In this episode, we’re talking about Joseph Klapper’s Reinforcement Theory. In the early days of communication, people thought that the media had a powerful and direct influence on audiences. In the 1960s, communication theorist Joseph Klapper released a landmark book called The Effect of Mass Communication in which he argued that the media has little power to influence people and, most of the time, it just reinforces our preexisting attitudes and beliefs. He thought it was important to move away from the notion that the media has a direct and powerful influence on audiences, focusing instead on how the media works amid other influences in a total situation. Klapper argued that people’s attitudes, beliefs and behaviour was more likely to be influenced by their family, schools, communities and religious institutions. According to Klapper, the only time the media can influence people is when the media introduces a new idea or concept. He pointed out that there are particular attitudes and beliefs that the mass media is particularly unlikely to change, such as racial or religious views. In ‘The Effects of Mass Communication’, Klapper cites hundreds of studies that support his theory, including a 1948 study which revealed that voters were predisposed to opinions and beliefs held by their families. Including one young man who said he was going to vote Democratic because his grandfather would skin him if he didn’t. Anecdotally, I can kind of relate to this. I can’t think of any instances where the mass media has changed my opinion on an issue but I can think of quite a few when my friends, family and colleagues have. The Reinforcement Theory definitely suggests that texts are open. A 1970s study that examined at the sitcom All in the Family found that people who were like the character Archie Bunker – who parodied for his racist, blue collar attitude – didn’t see the satirical nature of the program and perceived the character as an ordinary guy. As Klapper argued, the media is more likely to reinforce than change.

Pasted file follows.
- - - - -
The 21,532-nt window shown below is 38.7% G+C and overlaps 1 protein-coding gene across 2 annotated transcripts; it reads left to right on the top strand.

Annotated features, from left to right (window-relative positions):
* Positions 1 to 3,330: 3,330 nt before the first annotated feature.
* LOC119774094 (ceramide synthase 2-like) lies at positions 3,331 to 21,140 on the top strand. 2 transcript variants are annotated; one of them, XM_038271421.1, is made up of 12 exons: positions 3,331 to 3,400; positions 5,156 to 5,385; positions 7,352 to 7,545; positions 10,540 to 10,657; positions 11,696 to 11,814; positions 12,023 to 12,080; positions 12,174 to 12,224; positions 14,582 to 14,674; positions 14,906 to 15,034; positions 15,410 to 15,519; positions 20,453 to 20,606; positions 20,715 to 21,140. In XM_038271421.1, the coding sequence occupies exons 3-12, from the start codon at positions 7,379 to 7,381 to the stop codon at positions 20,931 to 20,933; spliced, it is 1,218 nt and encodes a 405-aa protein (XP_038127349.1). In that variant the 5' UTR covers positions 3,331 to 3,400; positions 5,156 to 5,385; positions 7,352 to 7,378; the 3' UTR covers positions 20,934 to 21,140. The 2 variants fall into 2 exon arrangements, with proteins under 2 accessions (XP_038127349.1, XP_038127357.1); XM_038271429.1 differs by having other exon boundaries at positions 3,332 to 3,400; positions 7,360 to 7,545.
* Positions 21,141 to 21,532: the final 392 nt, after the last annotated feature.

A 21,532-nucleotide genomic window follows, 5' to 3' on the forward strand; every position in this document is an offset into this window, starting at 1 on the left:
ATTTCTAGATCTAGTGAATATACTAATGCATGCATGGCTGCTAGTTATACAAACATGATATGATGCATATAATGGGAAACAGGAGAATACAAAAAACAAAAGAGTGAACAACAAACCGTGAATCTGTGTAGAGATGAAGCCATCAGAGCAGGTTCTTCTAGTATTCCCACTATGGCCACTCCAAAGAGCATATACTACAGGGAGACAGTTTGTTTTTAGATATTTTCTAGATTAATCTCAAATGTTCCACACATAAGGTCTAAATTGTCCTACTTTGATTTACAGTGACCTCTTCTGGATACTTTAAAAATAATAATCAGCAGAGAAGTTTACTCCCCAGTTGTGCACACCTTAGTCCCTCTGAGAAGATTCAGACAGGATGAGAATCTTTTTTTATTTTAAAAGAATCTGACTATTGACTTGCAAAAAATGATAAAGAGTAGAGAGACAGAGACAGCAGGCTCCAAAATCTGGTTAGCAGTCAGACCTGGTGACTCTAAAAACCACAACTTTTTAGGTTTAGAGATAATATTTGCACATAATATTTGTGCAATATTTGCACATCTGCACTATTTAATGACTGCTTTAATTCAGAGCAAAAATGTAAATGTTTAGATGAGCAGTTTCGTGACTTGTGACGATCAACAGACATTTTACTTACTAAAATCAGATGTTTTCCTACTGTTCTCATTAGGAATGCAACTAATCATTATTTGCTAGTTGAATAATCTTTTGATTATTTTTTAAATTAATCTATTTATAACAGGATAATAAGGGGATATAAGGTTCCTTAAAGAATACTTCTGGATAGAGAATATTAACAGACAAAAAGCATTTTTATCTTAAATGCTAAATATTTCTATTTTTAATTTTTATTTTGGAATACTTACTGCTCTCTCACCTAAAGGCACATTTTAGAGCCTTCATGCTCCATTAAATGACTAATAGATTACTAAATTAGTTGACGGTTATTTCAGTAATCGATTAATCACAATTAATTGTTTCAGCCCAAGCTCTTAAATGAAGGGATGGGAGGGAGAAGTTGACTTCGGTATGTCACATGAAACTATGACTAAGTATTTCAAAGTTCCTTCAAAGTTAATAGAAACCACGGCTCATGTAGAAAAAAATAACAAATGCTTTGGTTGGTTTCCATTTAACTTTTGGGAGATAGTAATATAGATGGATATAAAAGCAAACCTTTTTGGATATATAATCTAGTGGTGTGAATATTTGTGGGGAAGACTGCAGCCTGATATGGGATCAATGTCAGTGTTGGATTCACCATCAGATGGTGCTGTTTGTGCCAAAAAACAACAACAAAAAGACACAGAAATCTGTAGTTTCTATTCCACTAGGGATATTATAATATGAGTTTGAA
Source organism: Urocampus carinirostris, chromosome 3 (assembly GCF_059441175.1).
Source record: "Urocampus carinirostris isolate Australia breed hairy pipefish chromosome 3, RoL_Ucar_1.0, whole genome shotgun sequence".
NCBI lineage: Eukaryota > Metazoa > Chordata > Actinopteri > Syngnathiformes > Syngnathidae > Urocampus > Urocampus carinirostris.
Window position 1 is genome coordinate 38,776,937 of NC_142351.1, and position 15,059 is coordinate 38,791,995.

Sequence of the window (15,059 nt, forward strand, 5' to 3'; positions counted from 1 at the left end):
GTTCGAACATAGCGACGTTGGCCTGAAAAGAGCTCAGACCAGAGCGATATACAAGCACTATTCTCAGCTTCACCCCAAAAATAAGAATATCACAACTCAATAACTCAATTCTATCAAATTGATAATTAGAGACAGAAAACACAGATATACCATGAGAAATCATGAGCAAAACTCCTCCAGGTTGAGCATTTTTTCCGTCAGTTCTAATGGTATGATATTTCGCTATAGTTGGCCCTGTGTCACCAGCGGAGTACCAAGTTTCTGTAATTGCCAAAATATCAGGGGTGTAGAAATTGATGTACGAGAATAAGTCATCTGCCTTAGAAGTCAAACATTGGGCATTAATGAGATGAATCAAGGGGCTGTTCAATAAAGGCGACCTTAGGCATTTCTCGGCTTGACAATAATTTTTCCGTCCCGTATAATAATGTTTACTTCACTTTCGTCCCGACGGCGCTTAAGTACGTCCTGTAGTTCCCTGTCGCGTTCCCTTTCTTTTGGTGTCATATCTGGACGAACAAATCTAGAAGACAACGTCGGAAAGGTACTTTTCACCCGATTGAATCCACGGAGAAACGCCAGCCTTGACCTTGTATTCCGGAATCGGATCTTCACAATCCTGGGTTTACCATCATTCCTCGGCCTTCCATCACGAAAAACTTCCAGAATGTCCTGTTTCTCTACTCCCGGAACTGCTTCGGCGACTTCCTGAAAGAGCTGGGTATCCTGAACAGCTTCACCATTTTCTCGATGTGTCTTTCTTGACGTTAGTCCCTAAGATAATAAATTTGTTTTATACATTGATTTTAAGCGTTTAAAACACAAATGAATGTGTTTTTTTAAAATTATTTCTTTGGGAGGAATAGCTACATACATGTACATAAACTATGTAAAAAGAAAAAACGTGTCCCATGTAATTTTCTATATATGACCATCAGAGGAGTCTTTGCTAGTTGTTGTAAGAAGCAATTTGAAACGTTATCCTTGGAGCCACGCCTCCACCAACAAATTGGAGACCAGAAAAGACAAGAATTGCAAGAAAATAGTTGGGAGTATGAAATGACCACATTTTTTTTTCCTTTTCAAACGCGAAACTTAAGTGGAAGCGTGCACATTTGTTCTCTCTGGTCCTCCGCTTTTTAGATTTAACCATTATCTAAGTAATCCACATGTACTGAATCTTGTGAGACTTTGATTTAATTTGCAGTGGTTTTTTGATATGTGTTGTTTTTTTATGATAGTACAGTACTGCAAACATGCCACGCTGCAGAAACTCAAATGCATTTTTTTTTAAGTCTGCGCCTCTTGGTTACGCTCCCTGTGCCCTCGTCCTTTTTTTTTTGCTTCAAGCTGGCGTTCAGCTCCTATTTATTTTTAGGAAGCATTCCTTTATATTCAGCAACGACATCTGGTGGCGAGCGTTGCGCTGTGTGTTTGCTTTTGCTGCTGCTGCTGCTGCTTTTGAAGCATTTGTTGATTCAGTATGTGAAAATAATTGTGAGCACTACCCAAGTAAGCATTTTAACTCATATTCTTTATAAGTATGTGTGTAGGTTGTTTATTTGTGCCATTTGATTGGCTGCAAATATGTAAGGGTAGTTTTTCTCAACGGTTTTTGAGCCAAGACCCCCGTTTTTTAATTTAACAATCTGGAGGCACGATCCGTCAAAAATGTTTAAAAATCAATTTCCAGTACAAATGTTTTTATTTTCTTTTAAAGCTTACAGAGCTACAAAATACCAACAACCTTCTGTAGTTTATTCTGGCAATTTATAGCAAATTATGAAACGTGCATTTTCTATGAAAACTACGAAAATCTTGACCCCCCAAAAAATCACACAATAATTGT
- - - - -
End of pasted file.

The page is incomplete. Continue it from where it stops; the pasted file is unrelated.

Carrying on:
According to Professor Robert Wicks, The Effects of Mass Communication had a pretty profound effect on research into media and communication, creating a framework that allowed researchers from different disciplines to build an understanding of how we interact with media texts.
The advantage of The Reinforcement Theory is that it turns our attention away from the simplistic idea that the media has a direct and powerful effect on audiences and encourages us to think about the whole picture. Next time you find yourself nodding in agreement when you watch a news or current affairs program, it’s probably the Reinforcement Theory in action.